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View Tom's profile

Drop Leaf Table #4: Back to the Table

12-07-2019 02:09 PM by Tom | 2 comments »

Finally getting back to my table project. Work, family, holidays, etc. I think one of my biggest challenges is stepping away from a project and then getting my head back into the process from where I left off. So with the three rails completed with mortise and tenons, I can work on the drawer rails. On the original antique table, the top rail appears to be a bridle joint. I could not tell how the lower joint was constructed, but my guess is a mortise and tenon. I decided to ...

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View Tom's profile

Drop Leaf Table #2: Building the Frame

11-26-2019 10:49 PM by Tom | 2 comments »

I am going to remake the old drop leaf table using hand tools that I think are appropriate for the age of the piece. I have not made a table like this before, so this will be a learning experience for me. It will be nice to have the old table as a reference. I decided to use oak boards from the home center. They are kind of pricey, but they are nicely machined and planed, so I can concentrate more on the joinery and less on the bull work of preparing the material. For now, I will just st...

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View TigerTed's profile

Stickley No. 369 Slant-arm Morris Chair #4: First fit up

12-18-2018 04:28 PM by TigerTed | 0 comments »

Did diagonal cut the underarm support stretchers to conserve wood. It’s expensive. The pretty stuff outside. Knots/defects are kept inside. Dry fit what we have so far. Not a chair yet but something. Now we are laying out the under arm tenons. Note that those bottom side stretchers will be angled which adds a lot of complication.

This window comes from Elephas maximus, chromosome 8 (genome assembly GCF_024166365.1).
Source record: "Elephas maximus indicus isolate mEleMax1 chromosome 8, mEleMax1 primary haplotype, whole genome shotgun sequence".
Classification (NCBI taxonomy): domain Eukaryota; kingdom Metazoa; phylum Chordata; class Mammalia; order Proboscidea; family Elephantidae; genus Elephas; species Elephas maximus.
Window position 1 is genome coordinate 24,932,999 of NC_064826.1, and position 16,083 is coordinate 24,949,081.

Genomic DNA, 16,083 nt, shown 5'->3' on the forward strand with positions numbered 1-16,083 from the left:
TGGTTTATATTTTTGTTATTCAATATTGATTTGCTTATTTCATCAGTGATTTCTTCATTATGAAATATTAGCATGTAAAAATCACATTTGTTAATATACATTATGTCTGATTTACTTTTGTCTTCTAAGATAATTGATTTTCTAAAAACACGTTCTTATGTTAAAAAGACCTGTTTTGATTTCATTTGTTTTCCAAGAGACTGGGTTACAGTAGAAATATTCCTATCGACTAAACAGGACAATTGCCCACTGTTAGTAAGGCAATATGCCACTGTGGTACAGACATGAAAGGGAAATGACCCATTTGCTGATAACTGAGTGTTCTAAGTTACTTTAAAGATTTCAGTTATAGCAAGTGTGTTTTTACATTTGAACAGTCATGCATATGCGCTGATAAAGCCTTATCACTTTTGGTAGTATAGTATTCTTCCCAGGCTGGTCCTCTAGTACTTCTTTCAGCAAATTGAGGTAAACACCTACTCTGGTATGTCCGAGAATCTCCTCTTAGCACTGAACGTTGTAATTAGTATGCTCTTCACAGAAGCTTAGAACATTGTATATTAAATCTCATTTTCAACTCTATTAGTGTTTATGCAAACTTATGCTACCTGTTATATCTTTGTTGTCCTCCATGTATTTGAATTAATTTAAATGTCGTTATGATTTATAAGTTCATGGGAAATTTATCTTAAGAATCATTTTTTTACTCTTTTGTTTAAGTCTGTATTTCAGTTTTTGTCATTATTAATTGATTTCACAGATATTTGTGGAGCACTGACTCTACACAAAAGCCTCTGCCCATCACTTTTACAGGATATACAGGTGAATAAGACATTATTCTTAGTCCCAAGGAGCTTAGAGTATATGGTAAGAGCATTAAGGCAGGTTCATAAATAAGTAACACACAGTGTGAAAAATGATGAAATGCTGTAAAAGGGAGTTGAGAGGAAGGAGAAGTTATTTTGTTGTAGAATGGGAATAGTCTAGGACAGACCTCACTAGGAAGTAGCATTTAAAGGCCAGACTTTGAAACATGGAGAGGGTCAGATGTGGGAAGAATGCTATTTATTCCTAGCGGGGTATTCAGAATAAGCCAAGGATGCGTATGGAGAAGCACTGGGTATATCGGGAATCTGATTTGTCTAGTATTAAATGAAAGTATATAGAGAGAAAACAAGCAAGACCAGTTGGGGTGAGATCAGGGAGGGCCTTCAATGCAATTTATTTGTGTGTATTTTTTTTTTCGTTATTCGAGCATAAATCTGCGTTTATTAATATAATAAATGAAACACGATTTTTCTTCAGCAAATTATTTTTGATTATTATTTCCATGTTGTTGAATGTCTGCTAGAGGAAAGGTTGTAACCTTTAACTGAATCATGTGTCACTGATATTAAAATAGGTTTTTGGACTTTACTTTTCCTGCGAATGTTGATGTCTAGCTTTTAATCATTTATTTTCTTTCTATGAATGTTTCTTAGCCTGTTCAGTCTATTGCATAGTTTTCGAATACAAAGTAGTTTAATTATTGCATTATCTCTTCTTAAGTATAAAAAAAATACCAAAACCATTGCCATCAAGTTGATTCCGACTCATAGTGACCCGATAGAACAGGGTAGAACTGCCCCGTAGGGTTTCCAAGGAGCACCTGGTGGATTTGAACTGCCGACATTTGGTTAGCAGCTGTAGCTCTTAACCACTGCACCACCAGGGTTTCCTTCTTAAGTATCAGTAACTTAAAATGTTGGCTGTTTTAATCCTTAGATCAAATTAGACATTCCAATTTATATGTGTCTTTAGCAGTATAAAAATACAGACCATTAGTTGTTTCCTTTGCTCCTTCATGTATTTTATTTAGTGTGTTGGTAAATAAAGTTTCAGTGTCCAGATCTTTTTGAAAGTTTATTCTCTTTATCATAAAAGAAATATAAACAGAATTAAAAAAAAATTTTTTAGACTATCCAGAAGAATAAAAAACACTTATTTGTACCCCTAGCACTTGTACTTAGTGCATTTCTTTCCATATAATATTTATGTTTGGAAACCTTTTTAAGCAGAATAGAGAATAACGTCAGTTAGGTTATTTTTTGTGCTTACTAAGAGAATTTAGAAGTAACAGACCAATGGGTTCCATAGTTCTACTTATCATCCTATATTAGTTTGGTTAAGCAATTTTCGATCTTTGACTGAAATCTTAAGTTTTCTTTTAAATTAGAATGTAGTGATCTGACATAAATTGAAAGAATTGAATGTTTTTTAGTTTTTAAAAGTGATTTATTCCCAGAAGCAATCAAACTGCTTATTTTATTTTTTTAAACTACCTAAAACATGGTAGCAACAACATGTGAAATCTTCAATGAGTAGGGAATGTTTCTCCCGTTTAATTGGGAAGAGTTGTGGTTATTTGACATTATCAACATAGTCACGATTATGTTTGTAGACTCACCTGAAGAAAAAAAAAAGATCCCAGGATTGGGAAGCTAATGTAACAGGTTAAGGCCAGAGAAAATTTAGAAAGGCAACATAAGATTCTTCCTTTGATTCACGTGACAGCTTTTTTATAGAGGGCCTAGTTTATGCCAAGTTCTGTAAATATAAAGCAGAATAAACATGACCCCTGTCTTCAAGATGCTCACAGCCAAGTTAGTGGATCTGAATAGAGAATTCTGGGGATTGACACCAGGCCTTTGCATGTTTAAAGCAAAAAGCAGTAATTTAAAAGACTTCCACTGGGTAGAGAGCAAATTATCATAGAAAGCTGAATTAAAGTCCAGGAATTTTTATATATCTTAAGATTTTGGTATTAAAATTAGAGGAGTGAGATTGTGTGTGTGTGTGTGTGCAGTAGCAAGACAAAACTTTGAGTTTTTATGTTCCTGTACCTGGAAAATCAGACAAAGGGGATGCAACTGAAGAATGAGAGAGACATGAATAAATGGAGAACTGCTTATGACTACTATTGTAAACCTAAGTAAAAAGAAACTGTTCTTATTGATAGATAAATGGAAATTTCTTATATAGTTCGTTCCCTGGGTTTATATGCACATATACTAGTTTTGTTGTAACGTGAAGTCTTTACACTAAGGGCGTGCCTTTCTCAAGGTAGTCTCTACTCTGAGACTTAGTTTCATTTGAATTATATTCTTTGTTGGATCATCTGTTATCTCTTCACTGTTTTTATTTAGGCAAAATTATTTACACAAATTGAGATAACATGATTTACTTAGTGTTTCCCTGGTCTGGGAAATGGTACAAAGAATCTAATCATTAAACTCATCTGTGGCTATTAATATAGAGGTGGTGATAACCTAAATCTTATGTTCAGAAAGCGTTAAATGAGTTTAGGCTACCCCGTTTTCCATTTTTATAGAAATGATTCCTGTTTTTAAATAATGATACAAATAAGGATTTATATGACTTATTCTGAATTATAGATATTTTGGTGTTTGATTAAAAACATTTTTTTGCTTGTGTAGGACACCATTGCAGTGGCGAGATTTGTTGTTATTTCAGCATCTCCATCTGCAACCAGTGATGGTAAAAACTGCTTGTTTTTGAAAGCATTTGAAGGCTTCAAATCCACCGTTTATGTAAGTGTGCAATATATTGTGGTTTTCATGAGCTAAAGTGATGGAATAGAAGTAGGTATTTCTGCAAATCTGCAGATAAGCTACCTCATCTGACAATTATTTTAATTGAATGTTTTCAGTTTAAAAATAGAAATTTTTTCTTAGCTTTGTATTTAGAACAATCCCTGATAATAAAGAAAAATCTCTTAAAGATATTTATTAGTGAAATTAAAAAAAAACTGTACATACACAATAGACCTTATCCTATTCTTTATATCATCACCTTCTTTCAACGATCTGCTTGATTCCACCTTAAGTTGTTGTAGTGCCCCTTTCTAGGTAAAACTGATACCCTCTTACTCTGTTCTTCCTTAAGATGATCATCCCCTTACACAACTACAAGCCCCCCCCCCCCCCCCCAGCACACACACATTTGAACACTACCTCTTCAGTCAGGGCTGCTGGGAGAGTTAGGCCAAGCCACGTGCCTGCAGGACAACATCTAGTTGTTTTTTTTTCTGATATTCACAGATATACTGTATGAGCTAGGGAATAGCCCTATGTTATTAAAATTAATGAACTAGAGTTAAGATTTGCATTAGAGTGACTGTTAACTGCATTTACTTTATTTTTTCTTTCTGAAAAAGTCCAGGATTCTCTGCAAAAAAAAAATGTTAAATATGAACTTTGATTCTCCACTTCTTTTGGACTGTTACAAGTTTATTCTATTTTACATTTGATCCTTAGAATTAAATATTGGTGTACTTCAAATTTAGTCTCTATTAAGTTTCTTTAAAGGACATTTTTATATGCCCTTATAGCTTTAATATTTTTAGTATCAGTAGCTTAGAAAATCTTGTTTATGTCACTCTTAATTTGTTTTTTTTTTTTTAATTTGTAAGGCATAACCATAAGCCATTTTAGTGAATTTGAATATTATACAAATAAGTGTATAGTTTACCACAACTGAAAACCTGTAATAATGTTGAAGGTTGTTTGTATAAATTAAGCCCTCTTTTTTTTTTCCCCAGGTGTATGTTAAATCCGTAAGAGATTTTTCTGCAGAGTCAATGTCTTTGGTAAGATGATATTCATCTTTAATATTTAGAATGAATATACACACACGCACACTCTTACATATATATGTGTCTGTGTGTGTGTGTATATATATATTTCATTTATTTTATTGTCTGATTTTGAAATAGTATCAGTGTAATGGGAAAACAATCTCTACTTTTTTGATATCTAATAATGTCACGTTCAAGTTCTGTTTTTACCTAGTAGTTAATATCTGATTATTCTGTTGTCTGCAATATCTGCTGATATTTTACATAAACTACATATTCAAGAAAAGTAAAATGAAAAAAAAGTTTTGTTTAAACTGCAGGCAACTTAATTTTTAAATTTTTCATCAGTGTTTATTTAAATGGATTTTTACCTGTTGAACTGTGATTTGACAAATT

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View TigerTed's profile

Stickley No. 369 Slant-arm Morris Chair #3: Rough joinery

12-18-2018 01:40 PM by TigerTed | 0 comments »

All legs are lined up and penciled with rough location of joints to avoid error. A knife and mortise gauge are used to locate mortises and tenons. Bandsaw is used to cut the cheeks. I roughly align one face. After the cut is made, I use a carefully thicknessed spacer to cut the other face. An angled trench is made at the shoulder line with a chisel. The cross cut hand saw is then guided in the trench to release the cheek. Edges of the tenon were removed with a combination of ba...

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View haystack's profile

The Great Table #1: Steep Learning Curve...

05-03-2018 12:09 AM by haystack | 1 comment »

Hello All! I’m posting this in order to get some ideas, life expectancy, and general feedback for my first wood project. Anything you can see that would be an issue, may have worked well, or you would have done differently i’d be very interested to read. I’d like to introduce you to my project and a little about myself: I have not previously done any woodworking. This project was brought up by an opportunity and lots of Google… This is an attempt at a ...